August 3, 2020

Volume X, Number 216

August 03, 2020

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340B Program-Participating Hospitals Object to CMS’s Proposed Cuts to 340B Program Reimbursement: CMS’s Recent Information Collection Request

Information Collection Request. On November 27, 2019, 340B Health, a nonprofit membership organization comprised of hospitals and health systems that participate in the federal 340B drug pricing program (“340B Program”), submitted comments (“340B Comments”) to Seema Verma, the Administrator of the Centers for Medicare & Medicaid Services (“CMS”), objecting to an announcement by CMS on September 30, 2019, which proposed an information collection request (“ICR”) to survey the drug acquisition cost data for hospitals participating in the 340B Program.

According to CMS, the purpose behind the ICR is to determine the actual cost paid by 340B Program-participating hospitals to purchase discounted drugs under the 340B Program in order to decrease the Medicare reimbursement rate for 340B Program discounted drugs to the average drug acquisition cost for 340B Program-participating hospitals. As described in its comments to the CMS announcement, 340B Health strongly objects to CMS’s attempts to make further reductions in 340B Program reimbursement and, in turn, objects to the ICR as a part of CMS’s efforts to find the data necessary to support such reductions.

Background: The Final Rule and AHA v. Azar. As we have discussed previously, in 2017, CMS issued a Final Rule, which decreased the reimbursement rates for participating hospitals acquiring drugs under the 340B Program from 6% above the average sales price to 22.5% below the average sales price. Interested parties sued to enjoin the enforcement of the Final Rule. On December 27, 2018, the United States District Court for the District of Columbia issued a decision in the case of American Hospital Association, et al. v. Azar, No. 18-2084(RC) (D.D.C. December 27, 2018) in which it ruled that the Department of Health and Human Services (“HHS”) lacked the authority to reduce the statutorily defined payment rates for 2018 by nearly 30%. As result, District Court Judge Rudolph Contreras granted the Plaintiffs’ motion for a permanent injunction to stop the enforcement of the Final Rule as to 2018 340B Program reimbursement. Most recently, on May 5, 2019, the District Court confirmed the 2018 decision and applied its reasoning to 2019 340B Program reimbursement rates. American Hospital Association, et al. v. Azar, No. 18-2084(RC) (D.D.C. May 5, 2019).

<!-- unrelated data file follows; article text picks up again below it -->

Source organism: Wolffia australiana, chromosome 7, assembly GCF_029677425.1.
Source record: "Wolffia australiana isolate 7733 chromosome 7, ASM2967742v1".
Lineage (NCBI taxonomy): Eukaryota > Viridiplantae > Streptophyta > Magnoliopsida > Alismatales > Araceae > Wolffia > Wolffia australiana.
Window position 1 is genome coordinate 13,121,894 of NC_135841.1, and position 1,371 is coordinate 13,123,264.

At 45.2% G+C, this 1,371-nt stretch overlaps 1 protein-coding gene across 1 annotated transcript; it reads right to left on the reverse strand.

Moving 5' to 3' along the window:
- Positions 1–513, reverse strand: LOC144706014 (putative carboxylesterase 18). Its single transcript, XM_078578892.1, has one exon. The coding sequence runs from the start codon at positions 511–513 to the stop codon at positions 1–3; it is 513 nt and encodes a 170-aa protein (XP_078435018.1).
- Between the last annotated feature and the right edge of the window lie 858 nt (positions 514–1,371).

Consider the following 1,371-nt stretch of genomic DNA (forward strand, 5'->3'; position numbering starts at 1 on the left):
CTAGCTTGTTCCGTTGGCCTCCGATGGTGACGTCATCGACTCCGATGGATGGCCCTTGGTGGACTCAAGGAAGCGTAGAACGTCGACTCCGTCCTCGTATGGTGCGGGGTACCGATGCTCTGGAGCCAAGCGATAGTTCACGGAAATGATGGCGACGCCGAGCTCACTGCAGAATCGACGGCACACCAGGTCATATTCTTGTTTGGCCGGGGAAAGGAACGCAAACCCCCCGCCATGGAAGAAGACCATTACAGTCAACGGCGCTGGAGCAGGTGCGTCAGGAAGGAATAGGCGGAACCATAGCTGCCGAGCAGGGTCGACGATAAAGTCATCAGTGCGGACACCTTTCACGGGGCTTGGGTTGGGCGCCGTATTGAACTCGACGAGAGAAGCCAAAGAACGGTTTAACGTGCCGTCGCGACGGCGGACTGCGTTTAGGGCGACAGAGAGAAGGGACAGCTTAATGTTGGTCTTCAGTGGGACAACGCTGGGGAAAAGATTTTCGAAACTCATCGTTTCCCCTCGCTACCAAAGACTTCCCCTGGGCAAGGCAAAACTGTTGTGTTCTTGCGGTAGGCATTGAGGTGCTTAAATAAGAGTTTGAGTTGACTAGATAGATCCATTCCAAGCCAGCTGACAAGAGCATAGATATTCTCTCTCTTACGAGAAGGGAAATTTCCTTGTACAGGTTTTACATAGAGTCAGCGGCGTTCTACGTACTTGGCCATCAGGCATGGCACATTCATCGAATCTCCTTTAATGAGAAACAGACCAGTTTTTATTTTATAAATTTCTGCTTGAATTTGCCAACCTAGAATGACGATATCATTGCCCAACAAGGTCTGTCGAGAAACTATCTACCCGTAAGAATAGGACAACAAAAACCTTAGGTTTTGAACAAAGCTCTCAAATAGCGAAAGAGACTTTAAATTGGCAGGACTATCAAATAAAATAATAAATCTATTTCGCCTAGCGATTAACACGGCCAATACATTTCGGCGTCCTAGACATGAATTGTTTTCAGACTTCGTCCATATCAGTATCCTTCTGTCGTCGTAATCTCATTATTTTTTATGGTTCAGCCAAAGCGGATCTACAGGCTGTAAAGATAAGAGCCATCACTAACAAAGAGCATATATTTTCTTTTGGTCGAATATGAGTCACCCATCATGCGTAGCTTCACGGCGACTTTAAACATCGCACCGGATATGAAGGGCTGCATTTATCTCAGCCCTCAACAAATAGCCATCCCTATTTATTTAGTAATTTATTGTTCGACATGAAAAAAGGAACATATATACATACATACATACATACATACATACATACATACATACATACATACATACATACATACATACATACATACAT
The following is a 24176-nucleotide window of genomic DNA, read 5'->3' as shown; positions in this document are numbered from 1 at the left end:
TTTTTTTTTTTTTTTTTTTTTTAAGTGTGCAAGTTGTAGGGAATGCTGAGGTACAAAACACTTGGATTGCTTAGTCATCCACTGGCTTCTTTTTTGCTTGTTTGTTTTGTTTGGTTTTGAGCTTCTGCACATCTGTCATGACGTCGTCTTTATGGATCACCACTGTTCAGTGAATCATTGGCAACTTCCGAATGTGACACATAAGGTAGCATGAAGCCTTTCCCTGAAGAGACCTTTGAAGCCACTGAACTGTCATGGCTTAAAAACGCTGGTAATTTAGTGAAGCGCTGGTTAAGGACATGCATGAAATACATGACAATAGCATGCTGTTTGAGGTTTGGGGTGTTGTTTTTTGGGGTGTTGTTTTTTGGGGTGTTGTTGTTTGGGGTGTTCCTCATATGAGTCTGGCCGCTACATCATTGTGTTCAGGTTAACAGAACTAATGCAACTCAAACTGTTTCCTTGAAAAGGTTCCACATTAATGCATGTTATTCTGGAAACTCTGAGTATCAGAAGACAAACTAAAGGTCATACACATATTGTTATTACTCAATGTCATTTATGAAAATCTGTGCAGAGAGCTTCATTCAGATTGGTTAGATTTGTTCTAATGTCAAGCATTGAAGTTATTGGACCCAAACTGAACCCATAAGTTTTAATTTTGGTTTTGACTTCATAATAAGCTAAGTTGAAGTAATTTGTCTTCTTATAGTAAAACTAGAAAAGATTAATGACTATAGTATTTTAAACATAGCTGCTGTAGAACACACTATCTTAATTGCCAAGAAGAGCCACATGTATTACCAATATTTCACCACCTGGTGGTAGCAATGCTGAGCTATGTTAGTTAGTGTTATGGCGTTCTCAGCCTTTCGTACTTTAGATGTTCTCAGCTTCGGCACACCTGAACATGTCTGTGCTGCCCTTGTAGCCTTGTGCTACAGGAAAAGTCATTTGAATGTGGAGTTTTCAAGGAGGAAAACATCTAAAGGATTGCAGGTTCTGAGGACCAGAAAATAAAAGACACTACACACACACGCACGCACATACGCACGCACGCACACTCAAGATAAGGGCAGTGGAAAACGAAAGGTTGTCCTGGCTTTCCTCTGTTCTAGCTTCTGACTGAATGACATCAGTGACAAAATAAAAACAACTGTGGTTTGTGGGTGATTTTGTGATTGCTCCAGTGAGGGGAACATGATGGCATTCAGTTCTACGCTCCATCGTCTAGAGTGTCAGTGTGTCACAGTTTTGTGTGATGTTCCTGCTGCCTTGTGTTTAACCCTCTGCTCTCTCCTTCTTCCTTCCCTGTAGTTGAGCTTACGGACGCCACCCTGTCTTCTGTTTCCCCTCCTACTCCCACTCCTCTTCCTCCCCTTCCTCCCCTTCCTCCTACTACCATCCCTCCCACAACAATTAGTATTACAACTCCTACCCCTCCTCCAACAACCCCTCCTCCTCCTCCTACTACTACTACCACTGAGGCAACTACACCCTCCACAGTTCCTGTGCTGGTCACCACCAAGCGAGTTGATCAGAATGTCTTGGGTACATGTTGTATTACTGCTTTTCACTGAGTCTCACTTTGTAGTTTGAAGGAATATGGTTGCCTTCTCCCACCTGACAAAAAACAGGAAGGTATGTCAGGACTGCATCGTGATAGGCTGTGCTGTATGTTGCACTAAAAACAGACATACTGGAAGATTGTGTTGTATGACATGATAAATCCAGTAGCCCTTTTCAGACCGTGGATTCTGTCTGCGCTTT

The ICR and its Rationale. The ICR requires 340B Program-participating hospitals that participated in the program between October 1, 2018 and March 31, 2019 to supply their average acquisition cost for drugs acquired under the 340B Program during this timeframe.

CMS’s rationale for the ICR is that the D.C. Circuit Court, in reaching its above referenced decisions, had in part reasoned that CMS had not collected the necessary data to set the proposed 340B Program payment rates based on acquisition costs. Consequently, in its ICR announcement, CMS expressed that, in the event of an adverse outcome on appeal, it wants to start collecting drug acquisition cost data for 340B Program-participating hospitals in order to set appropriate payment rates based on the actual cost for the drugs acquired under the 340B Program.